“Distractions arise from habitual thought patterns when practice is intermittent.” - Patañjali, The Yoga Sutras of Patanjali
In others words, small disciplines created with consistency every day lead to great achievements gained slowly over time. Specifically, yoga aims to help us focus our mind and thoughts toward good actions. We can work towards these goals by practicing regularly.
What would that even look like? Create and write down a realistic meditation and yoga practice that you can successfully practice consistently. Invite a friend to join you to help you be accountable or share your practice plan with your yoga instructor. Maybe this looks like 5 minutes of meditation each day and 3 days of asana practice per week. Honor what works for you now and slowly grow your practice over time.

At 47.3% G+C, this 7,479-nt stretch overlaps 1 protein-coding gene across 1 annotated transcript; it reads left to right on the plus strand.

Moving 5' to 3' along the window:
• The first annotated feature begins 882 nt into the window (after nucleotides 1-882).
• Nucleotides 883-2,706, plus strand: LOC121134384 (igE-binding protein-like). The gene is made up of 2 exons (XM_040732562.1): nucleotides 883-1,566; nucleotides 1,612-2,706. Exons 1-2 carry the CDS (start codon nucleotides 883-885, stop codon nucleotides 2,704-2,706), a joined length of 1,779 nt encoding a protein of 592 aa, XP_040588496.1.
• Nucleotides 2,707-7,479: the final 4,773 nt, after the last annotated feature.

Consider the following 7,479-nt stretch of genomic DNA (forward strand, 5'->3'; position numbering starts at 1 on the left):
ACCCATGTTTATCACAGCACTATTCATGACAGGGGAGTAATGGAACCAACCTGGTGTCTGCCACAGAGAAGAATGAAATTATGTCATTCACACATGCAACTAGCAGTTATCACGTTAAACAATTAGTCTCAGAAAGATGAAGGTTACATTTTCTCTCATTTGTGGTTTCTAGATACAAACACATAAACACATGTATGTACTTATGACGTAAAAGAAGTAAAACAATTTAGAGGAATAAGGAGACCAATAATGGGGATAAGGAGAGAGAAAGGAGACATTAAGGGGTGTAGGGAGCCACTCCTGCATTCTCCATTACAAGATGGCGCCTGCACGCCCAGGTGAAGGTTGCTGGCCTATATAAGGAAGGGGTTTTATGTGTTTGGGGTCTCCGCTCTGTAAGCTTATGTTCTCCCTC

Asana Try to practice using a drishti ( a focused gaze) to help your mind concentrate of the present physical challenge. Often we use ourselves, such as the ‘third eye’ or our thumb as a drishti. It can also be an object or fixed point in our practice space like a state as well as a direction.
Meditation Most of us find meditation challenging. Simply sit in silence and breathe. Start small. Try completing 3-5 minutes each day as a good way to establish a consistent pattern. Also, write down a sentence or two each day to describe each practice. While one meditation session can be powerful, the real power in meditation comes when you implement it every day. In just a month of consistent practice, you can find yourself building a completely new relationship with your mind and emotions.
§ Consistency is more important than perfection.
§ Nevertheless, I persist.
§ I take consistent steps toward my goals.
* Yoga Sutras of Patanjali is a collection of Sanskrit principles on the theory and practice of yoga These were compiled in the early centuries CE, by the sage Patanjali in India who synthesized and organized knowledge about yoga from much older traditions. Most contemporary yoga traditions hold the Yoga Sutras of Patañjali to be one of the foundational texts of classical Yoga philosophy.